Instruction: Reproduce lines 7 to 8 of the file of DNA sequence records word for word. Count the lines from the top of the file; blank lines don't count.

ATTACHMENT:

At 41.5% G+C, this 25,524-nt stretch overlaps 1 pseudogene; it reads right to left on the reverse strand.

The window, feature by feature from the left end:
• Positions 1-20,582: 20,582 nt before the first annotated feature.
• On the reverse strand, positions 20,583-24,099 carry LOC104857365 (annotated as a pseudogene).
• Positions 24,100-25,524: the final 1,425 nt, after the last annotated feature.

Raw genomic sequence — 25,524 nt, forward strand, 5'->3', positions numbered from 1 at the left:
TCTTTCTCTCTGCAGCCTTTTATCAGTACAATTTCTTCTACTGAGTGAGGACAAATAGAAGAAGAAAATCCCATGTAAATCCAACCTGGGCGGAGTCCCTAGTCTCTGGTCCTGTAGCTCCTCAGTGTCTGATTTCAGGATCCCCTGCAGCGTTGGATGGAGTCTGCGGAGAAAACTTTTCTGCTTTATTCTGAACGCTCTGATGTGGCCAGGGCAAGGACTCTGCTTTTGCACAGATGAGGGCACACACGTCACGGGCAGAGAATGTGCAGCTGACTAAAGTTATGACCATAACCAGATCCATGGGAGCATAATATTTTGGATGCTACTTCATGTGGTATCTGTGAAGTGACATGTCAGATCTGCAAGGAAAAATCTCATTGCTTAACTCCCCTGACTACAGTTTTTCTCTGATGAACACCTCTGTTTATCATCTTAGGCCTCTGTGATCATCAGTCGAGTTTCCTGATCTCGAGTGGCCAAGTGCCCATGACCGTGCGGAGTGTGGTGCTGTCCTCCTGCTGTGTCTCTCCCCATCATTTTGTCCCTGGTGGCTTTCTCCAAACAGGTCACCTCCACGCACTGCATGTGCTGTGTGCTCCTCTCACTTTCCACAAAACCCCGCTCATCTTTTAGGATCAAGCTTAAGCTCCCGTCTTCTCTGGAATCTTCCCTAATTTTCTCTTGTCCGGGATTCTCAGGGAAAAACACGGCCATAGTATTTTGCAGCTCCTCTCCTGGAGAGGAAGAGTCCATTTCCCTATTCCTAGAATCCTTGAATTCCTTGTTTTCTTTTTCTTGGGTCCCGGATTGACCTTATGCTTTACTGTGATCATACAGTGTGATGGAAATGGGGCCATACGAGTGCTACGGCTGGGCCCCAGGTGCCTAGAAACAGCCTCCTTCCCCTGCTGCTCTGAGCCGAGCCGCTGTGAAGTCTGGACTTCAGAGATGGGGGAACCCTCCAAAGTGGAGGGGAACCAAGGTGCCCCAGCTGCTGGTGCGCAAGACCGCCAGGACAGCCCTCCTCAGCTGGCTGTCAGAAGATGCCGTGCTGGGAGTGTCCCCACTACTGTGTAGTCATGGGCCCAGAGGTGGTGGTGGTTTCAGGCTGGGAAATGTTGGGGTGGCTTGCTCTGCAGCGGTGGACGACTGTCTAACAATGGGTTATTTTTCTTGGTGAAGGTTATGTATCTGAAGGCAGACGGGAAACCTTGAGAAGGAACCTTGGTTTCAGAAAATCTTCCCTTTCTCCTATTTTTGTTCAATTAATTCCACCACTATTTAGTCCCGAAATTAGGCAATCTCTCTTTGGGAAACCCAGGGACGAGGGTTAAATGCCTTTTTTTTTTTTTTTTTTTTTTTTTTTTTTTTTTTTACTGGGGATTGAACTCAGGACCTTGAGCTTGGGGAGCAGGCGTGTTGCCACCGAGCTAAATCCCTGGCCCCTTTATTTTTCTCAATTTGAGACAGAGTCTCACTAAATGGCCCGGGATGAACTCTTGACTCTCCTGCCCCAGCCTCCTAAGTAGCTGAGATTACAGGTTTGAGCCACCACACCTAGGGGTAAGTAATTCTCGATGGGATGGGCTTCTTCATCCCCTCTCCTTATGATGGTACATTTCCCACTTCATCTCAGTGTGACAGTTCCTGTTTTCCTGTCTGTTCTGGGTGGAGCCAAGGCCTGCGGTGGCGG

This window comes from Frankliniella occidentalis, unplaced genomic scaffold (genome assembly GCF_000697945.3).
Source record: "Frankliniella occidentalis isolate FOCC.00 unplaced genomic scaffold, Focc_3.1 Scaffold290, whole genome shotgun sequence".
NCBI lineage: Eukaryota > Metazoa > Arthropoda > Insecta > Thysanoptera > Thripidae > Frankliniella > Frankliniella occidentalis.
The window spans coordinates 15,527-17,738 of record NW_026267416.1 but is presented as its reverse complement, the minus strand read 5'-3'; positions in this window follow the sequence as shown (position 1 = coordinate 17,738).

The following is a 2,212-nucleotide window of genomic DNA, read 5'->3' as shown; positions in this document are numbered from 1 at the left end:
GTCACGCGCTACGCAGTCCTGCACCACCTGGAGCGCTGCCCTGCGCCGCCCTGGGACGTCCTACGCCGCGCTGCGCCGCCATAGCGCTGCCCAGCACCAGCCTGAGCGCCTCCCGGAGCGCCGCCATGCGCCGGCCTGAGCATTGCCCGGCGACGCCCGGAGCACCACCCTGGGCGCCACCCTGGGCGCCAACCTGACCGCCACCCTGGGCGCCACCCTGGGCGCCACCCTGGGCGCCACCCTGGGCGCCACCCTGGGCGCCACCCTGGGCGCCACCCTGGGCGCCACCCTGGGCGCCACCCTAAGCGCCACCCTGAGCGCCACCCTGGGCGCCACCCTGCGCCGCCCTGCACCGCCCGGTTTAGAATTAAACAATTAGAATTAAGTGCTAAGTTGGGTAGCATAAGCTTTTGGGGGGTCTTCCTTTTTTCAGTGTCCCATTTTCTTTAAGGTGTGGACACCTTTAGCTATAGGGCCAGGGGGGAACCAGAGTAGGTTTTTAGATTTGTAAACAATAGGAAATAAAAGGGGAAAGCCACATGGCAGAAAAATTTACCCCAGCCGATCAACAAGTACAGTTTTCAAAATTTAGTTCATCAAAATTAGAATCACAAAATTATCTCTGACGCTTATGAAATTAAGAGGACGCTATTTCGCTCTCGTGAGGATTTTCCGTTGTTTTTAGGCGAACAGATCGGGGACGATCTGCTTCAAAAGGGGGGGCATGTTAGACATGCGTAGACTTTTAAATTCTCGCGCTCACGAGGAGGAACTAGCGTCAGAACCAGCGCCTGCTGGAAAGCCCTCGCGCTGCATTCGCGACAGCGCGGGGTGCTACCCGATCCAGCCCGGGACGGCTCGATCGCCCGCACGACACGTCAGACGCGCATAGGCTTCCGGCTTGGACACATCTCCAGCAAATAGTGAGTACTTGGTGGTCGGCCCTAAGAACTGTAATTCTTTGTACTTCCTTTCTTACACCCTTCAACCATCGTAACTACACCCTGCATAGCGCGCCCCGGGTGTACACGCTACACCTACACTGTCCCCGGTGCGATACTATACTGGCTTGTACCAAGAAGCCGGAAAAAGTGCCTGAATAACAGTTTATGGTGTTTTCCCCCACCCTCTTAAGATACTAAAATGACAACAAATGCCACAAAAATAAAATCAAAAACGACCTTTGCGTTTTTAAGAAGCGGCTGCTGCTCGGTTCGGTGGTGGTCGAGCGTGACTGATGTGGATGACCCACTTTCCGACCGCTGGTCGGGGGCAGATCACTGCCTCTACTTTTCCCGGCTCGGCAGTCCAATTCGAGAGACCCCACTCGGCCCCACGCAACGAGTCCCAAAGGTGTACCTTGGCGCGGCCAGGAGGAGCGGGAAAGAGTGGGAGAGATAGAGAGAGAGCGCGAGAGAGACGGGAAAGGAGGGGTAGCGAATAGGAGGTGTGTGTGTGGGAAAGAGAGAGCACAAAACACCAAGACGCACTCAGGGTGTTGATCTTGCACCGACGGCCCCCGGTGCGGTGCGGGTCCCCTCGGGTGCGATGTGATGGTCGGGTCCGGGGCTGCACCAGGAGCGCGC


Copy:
TCTTTCTCTCTGCAGCCTTTTATCAGTACAATTTCTTCTACTGAGTGAGGACAAATAGAAGAAGAAAATCCCATGTAAATCCAACCTGGGCGGAGTCCCTAGTCTCTGGTCCTGTAGCTCCTCAGTGTCTGATTTCAGGATCCCCTGCAGCGTTGGATGGAGTCTGCGGAGAAAACTTTTCTGCTTTATTCTGAACGCTCTGATGTGGCCAGGGCAAGGACTCTGCTTTTGCACAGATGAGGGCACACACGTCACGGGCAGAGAATGTGCAGCTGACTAAAGTTATGACCATAACCAGATCCATGGGAGCATAATATTTTGGATGCTACTTCATGTGGTATCTGTGAAGTGACATGTCAGATCTGCAAGGAAAAATCTCATTGCTTAACTCCCCTGACTACAGTTTTTCTCTGATGAACACCTCTGTTTATCATCTTAGGCCTCTGTGATCATCAGTCGAGTTTCCTGATCTCGAGTGGCCAAGTGCCCATGACCGTGCGGAGTGTGGTGCTGTCCTCCTGCTGTGTCTCTCCCCATCATTTTGTCCCTGGTGGCTTTCTCCAAACAGGTCACCTCCACGCACTGCATGTGCTGTGTGCTCCTCTCACTTTCCACAAAACCCCGCTCATCTTTTAGGATCAAGCTTAAGCTCCCGTCTTCTCTGGAATCTTCCCTAATTTTCTCTTGTCCGGGATTCTCAGGGAAAAACACGGCCATAGTATTTTGCAGCTCCTCTCCTGGAGAGGAAGAGTCCATTTCCCTATTCCTAGAATCCTTGAATTCCTTGTTTTCTTTTTCTTGGGTCCCGGATTGACCTTATGCTTTACTGTGATCATACAGTGTGATGGAAATGGGGCCATACGAGTGCTACGGCTGGGCCCCAGGTGCCTAGAAACAGCCTCCTTCCCCTGCTGCTCTGAGCCGAGCCGCTGTGAAGTCTGGACTTCAGAGATGGGGGAACCCTCCAAAGTGGAGGGGAACCAAGGTGCCCCAGCTGCTGGTGCGCAAGACCGCCAGGACAGCCCTCCTCAGCTGGCTGTCAGAAGATGCCGTGCTGGGAGTGTCCCCACTACTGTGTAGTCATGGGCCCAGAGGTGGTGGTGGTTTCAGGCTGGGAAATGTTGGGGTGGCTTGCTCTGCAGCGGTGGACGACTGTCTAACAATGGGTTATTTTTCTTGGTGAAGGTTATGTATCTGAAGGCAGACGGGAAACCTTGAGAAGGAACCTTGGTTTCAGAAAATCTTCCCTTTCTCCTATTTTTGTTCAATTAATTCCACCACTATTTAGTCCCGAAATTAGGCAATCTCTCTTTGGGAAACCCAGGGACGAGGGTTAAATGCCTTTTTTTTTTTTTTTTTTTTTTTTTTTTTTTTTTTTACTGGGGATTGAACTCAGGACCTTGAGCTTGGGGAGCAGGCGTGTTGCCACCGAGCTAAATCCCTGGCCCCTTTATTTTTCTCAATTTGAGACAGAGTCTCACTAAATGGCCCGGGATGAACTCTTGACTCTCCTGCCCCAGCCTCCTAAGTAGCTGAGATTACAGGTTTGAGCCACCACACCTAGGGGTAAGTAATTCTCGATGGGATGGGCTTCTTCATCCCCTCTCCTTATGATGGTACATTTCCCACTTCATCTCAGTGTGACAGTTCCTGTTTTCCTGTCTGTTCTGGGTGGAGCCAAGGCCTGCGGTGGCGG

This window comes from Frankliniella occidentalis, unplaced genomic scaffold (genome assembly GCF_000697945.3).